The following components were delivered to providers in the intervention group only.

Standing orders

At the beginning of the study, the participant organization did not systematically use standing orders. For adult vaccines, three providers in the intervention group reported always having standing orders, nine providers reported sometimes having standing orders; while six providers reported occasionally or never having standing orders. Educational materials on standing orders were developed for the influenza and pneumococcal vaccinations to encourage the providers, practice staff, and leaders to consider adopting standing orders. At the beginning of the project, the organization received these practice education materials and implementation strategies (available from the authors).

Provider audit and feedback

The project team developed quarterly provider-level and overall reports using practice’s electronic health records data. Providers and staff met quarterly to review and discuss provider-level and overall reports. The providers were identified by the name in the reports and whenever necessary, peer pressure or alternative performance improvement strategies (ranking, positive reinforcement, competition, incentives etc.) were applied. Clear performance goals for reducing missed opportunities for vaccination at every visit were emphasized.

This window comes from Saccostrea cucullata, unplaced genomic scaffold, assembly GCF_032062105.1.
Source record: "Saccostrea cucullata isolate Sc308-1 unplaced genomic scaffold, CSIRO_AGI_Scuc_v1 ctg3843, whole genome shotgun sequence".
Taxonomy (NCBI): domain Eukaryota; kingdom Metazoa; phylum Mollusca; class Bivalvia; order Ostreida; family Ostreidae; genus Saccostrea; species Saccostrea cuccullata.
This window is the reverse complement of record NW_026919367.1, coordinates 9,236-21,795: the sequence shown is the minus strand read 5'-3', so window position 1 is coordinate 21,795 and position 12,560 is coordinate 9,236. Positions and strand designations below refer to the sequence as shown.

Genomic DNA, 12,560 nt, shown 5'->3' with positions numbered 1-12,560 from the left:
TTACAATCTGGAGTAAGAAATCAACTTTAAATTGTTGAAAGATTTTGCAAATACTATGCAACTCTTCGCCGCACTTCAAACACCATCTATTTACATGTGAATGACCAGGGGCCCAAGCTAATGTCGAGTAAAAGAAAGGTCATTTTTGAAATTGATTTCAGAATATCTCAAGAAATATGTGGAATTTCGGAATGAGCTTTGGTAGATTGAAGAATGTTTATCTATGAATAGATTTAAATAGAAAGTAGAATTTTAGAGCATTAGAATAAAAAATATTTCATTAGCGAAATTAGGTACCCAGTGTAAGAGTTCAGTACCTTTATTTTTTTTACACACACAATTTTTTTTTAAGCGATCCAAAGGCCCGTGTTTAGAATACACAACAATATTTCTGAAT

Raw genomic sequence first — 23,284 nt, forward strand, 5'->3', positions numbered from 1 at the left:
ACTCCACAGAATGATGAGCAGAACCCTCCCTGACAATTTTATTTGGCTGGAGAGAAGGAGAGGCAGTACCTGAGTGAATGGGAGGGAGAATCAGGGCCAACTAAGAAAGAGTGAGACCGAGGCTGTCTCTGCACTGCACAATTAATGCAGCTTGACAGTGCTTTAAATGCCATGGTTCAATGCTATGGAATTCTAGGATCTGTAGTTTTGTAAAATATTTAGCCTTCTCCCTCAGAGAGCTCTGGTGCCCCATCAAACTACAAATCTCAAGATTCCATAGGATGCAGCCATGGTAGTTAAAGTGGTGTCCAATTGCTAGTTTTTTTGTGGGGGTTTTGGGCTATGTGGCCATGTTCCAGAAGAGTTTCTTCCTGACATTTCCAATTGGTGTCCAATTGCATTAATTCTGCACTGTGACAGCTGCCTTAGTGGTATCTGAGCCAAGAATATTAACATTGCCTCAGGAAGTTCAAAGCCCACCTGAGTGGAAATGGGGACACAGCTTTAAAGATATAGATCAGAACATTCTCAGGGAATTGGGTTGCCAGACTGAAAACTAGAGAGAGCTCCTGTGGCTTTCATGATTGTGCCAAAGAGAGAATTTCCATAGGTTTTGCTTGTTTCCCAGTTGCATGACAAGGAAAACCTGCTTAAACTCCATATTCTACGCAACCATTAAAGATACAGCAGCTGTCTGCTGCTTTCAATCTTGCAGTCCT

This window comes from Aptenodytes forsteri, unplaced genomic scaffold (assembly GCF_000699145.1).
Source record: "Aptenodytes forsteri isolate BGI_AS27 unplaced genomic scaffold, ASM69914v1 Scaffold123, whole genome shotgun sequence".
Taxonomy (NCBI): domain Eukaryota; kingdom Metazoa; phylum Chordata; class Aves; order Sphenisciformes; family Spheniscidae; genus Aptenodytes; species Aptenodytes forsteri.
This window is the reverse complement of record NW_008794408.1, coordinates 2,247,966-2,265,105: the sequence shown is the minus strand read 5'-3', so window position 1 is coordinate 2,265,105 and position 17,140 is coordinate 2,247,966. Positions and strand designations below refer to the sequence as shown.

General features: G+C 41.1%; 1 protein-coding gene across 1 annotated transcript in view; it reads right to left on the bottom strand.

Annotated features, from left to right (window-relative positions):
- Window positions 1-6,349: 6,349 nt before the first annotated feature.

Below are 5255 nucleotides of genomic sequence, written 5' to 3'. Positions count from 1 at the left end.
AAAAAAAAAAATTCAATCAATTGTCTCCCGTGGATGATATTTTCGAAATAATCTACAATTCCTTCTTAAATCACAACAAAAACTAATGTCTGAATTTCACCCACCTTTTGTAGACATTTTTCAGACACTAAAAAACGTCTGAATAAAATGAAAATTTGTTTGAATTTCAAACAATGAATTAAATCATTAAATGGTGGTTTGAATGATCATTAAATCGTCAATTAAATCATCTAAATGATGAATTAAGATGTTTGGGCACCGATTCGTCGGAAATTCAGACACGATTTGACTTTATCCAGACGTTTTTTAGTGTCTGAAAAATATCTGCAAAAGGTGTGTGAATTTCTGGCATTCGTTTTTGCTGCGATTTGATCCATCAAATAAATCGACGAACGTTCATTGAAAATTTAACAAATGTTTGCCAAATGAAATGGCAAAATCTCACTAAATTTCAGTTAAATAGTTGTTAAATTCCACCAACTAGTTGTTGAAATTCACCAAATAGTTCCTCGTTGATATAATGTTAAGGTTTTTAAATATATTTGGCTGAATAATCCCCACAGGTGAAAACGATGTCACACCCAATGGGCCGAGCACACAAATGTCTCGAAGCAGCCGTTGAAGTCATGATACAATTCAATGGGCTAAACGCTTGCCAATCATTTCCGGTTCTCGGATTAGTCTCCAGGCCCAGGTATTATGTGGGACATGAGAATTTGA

Improving documentation

This intervention component consisted of technical training for providers that focused on improving documentation in two areas: 1. Past immunization history – asking patients about their recent vaccinations and documenting in the EHR; and 2. Documenting current immunization status with focus on vaccinations offered at the visit (record of vaccination offered and given or declined by patients).

Provider education and communications

Providers received materials for patient and staff immunization education, talking points for communication with patients about immunizations, technical guidelines on vaccine storage and billing/coding recommendations, recommendations on how to address vaccine shortages, and guidance on expanding access to vaccination services. A monthly newsletter about the project was produced and shared with the participants.

Enhancing patient outreach

The project incorporated the following strategies in patient education and outreach to increase demand and reduce refusals: educating physicians and their practice staff about effective patient engagement; increasing patient awareness and acceptance of recommended vaccines; and patient education during the visits via visual aids. A set of patient-facing educational materials developed by the CDC and other sources was provided to the site.